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CFTC Fines Trafigura $55MM for Market Abuses, Interfering with Whistleblower Communications

On June 17, 2024, the U.S. Commodity Futures Trading Commission (CFTC) announced that trading giant Trafigura had agreed to pay a $55 million fine to settle charges of fraud and manipulation. The conduct at issue allegedly took place between 2014 and 2020, and included offenses such as trading on non-public information, benchmark manipulation, and impeding whistleblower communications.

white water boat

The high-flying commodities trading industry, through which an estimated $131.3 trillion will change hands in 2024, has increasingly drawn the ire of regulators in recent years, and for good reason. A long-running, industry-wide probe by the DOJ has led to a series of blockbuster settlements against commodities trading firms, and as the CFTC’s $55 million fine against Trafigura demonstrates, the hits just keep coming.

Industry observers will not be surprised by Trafigura’s (latest) regulatory woes. In September 2020, the Justice Department secured a guilty plea and $16.6 million criminal fine from Sargeant Marine Inc., resolving allegations that the asphalt company’s trading arm bribed foreign officials in violation of the Foreign Corrupt Practices Act (FCPA). Shortly thereafter, in December 2020, trading house Vitol Inc. entered into a deferred prosecution agreement, and agreed to pay $135 million, to resolve similar bribery allegations. Not to be outdone, in May 2022, commodity trader and mining behemoth Glencore pleaded guilty to major FCPA violations, paying over $1.1 billion in fines. Continuing this trend, Connecticut-based Freepoint Commodities agreed to pay $98 million to resolve an investigation into potential FCPA violations in December 2023.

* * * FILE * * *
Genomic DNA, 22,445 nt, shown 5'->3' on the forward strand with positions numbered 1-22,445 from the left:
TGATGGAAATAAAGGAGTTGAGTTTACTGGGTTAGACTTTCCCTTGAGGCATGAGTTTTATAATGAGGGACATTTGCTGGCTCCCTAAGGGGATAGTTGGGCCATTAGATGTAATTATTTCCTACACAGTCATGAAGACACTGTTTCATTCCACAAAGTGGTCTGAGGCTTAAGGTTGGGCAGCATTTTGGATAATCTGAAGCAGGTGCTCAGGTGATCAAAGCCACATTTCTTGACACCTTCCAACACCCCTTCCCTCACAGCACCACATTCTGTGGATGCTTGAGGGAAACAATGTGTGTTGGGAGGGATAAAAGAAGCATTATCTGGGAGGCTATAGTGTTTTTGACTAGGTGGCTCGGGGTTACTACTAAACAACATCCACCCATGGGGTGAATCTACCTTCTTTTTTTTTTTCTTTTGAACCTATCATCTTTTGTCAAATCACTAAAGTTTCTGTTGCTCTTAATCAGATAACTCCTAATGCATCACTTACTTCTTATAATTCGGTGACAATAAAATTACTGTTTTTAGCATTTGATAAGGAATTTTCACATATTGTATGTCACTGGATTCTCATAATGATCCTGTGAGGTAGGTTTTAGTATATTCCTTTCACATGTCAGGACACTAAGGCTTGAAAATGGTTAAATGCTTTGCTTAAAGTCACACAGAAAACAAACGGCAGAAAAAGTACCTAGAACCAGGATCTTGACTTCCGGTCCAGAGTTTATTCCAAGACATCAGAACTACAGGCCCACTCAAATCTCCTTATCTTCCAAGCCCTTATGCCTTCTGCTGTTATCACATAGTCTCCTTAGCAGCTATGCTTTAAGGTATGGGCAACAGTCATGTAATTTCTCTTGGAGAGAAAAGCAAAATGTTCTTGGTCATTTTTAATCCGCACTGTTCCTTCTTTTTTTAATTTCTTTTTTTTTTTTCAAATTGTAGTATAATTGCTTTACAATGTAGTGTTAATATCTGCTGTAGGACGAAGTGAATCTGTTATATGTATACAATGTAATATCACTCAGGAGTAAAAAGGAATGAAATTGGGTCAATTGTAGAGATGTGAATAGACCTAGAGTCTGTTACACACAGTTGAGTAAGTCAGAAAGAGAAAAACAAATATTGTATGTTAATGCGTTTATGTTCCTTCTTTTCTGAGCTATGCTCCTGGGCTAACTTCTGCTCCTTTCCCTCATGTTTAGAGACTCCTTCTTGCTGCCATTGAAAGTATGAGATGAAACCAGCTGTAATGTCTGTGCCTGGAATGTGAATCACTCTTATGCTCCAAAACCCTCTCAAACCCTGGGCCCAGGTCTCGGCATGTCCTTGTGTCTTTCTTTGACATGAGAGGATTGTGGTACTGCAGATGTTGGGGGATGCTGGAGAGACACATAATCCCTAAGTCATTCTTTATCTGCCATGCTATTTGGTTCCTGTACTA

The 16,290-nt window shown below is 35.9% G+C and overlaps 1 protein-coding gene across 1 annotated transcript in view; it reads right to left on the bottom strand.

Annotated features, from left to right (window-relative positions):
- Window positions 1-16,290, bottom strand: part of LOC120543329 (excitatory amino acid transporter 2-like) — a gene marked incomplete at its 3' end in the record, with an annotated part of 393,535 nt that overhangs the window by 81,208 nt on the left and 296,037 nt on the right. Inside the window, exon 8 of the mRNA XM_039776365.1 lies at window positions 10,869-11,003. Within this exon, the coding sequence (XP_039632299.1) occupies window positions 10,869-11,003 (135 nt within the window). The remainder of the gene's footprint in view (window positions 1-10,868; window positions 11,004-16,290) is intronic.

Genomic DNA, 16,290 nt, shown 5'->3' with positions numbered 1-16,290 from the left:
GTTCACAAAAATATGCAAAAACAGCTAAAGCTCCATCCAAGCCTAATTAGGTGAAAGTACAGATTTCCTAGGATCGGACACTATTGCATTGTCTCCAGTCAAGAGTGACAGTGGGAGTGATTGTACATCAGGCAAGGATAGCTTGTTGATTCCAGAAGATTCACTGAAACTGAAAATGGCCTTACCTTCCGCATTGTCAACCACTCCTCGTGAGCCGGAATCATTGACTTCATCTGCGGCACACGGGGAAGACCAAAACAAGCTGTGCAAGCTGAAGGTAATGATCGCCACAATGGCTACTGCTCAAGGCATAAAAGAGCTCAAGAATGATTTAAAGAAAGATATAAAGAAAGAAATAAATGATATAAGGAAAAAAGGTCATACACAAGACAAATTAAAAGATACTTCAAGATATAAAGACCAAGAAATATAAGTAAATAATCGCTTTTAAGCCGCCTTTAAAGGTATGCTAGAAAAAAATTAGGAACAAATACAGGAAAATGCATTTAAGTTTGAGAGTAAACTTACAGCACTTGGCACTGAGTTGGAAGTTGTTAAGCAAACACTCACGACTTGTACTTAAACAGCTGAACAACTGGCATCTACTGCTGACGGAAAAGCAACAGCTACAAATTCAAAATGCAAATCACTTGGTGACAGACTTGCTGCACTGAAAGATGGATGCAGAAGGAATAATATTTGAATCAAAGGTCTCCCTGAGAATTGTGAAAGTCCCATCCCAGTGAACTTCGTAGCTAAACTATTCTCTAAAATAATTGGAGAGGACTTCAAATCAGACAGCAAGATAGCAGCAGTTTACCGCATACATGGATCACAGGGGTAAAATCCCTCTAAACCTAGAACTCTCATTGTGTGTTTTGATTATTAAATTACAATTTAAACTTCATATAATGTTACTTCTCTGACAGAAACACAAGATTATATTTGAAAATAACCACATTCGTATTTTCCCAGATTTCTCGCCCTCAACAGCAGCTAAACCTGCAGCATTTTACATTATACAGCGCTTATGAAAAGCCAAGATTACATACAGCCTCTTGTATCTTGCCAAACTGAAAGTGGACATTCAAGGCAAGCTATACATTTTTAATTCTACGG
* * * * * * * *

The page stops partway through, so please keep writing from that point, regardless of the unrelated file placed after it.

This year has also seen a number of notable enforcement actions against commodities trading firms. In March, Gunvor S.A. agreed to pay $661 million, and pleaded guilty to FCPA violations, relating to a scheme to bribe Ecuadorean government officials in order to secure business with Ecuador’s state-owned oil company. Trafigura itself was also swept up; in March, the Swiss trading house pleaded guilty to conspiring to violate the FCPA’s anti-bribery provisions by funneling $61 million in corrupt payments to Brazilian officials in exchange for preferential treatment from Brazil’s embattled state-owned oil company, Petrobras. For that scheme, Trafigura paid over $126 million in fines to U.S. regulators.

This time around, Trafigura  was accused of: (1) trading gasoline while in knowing possession of material nonpublic information which it had misappropriated from a competitor; (2) manipulating a fuel oil benchmark to benefit its futures and swaps positions, including derivatives traded on U.S. registered entities; and most notably (3) impeding the ability of whistleblowers to report misconduct to regulators.

concentrated asian kid in policeman costume blowing whistle

Whistleblower advocates quickly hailed the CFTC’s action against Trafigura as a major win in the fight against corruption and whistleblower retaliation. According to the CFTC, Trafigura required employees to sign employment and separation agreements containing non-disclosure provisions which prohibited them from sharing company information, with no exception for disclosures made to law enforcement or regulatory bodies. This had the effect of illegally impeding potential whistleblowers from voluntarily communicating with the regulators charged with investigating misconduct at Trafigura.

The CFTC’s $55 million fine against Trafigura was brought about, at least in part, by a disclosure filed through the CFTC’s Whistleblower Program. Trafigura’s penalty was no doubt enhanced by the CFTC’s discovery that the company used contracts to impede its employees’ ability to voluntarily report misconduct to regulators or law enforcement. As regulators continue to press the importance of voluntary self-disclosure programs, companies––especially those in high-risk industries like commodities trading––must take a hard look at their internal policies on whistleblower protection and anti-retaliation.

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